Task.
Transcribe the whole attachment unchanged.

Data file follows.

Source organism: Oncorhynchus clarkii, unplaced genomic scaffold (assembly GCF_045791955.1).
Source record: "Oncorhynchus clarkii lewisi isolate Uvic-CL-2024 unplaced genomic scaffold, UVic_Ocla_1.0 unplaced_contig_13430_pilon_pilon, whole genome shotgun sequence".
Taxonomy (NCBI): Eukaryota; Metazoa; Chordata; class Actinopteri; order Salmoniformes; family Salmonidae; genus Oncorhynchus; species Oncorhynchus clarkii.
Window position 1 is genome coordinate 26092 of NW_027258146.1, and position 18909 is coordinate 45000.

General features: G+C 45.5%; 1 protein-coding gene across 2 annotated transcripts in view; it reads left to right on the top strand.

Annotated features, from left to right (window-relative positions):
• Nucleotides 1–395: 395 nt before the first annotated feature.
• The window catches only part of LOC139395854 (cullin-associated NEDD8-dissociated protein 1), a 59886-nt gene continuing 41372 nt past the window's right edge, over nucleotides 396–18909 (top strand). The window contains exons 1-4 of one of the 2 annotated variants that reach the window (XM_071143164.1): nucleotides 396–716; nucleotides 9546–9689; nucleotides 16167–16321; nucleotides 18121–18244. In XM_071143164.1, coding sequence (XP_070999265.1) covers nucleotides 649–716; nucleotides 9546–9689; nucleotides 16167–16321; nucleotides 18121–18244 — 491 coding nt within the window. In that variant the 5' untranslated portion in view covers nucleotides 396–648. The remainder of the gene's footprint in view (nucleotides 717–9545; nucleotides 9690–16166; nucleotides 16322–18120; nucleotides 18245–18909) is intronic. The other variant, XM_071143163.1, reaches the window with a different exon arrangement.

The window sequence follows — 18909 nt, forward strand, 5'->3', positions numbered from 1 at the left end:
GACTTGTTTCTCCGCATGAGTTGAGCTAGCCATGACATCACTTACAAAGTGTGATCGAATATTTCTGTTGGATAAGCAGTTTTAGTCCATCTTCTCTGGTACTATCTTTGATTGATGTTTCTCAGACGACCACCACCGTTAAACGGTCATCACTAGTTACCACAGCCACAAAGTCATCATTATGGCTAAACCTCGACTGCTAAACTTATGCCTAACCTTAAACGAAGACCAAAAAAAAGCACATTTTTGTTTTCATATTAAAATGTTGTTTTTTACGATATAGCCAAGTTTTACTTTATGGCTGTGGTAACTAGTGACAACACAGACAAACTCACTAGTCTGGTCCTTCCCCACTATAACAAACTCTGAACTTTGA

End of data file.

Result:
Source organism: Oncorhynchus clarkii, unplaced genomic scaffold (assembly GCF_045791955.1).
Source record: "Oncorhynchus clarkii lewisi isolate Uvic-CL-2024 unplaced genomic scaffold, UVic_Ocla_1.0 unplaced_contig_13430_pilon_pilon, whole genome shotgun sequence".
Taxonomy (NCBI): Eukaryota; Metazoa; Chordata; class Actinopteri; order Salmoniformes; family Salmonidae; genus Oncorhynchus; species Oncorhynchus clarkii.
Window position 1 is genome coordinate 26092 of NW_027258146.1, and position 18909 is coordinate 45000.

General features: G+C 45.5%; 1 protein-coding gene across 2 annotated transcripts in view; it reads left to right on the top strand.

Annotated features, from left to right (window-relative positions):
• Nucleotides 1–395: 395 nt before the first annotated feature.
• The window catches only part of LOC139395854 (cullin-associated NEDD8-dissociated protein 1), a 59886-nt gene continuing 41372 nt past the window's right edge, over nucleotides 396–18909 (top strand). The window contains exons 1-4 of one of the 2 annotated variants that reach the window (XM_071143164.1): nucleotides 396–716; nucleotides 9546–9689; nucleotides 16167–16321; nucleotides 18121–18244. In XM_071143164.1, coding sequence (XP_070999265.1) covers nucleotides 649–716; nucleotides 9546–9689; nucleotides 16167–16321; nucleotides 18121–18244 — 491 coding nt within the window. In that variant the 5' untranslated portion in view covers nucleotides 396–648. The remainder of the gene's footprint in view (nucleotides 717–9545; nucleotides 9690–16166; nucleotides 16322–18120; nucleotides 18245–18909) is intronic. The other variant, XM_071143163.1, reaches the window with a different exon arrangement.

The window sequence follows — 18909 nt, forward strand, 5'->3', positions numbered from 1 at the left end:
GACTTGTTTCTCCGCATGAGTTGAGCTAGCCATGACATCACTTACAAAGTGTGATCGAATATTTCTGTTGGATAAGCAGTTTTAGTCCATCTTCTCTGGTACTATCTTTGATTGATGTTTCTCAGACGACCACCACCGTTAAACGGTCATCACTAGTTACCACAGCCACAAAGTCATCATTATGGCTAAACCTCGACTGCTAAACTTATGCCTAACCTTAAACGAAGACCAAAAAAAAGCACATTTTTGTTTTCATATTAAAATGTTGTTTTTTACGATATAGCCAAGTTTTACTTTATGGCTGTGGTAACTAGTGACAACACAGACAAACTCACTAGTCTGGTCCTTCCCCACTATAACAAACTCTGAACTTTGA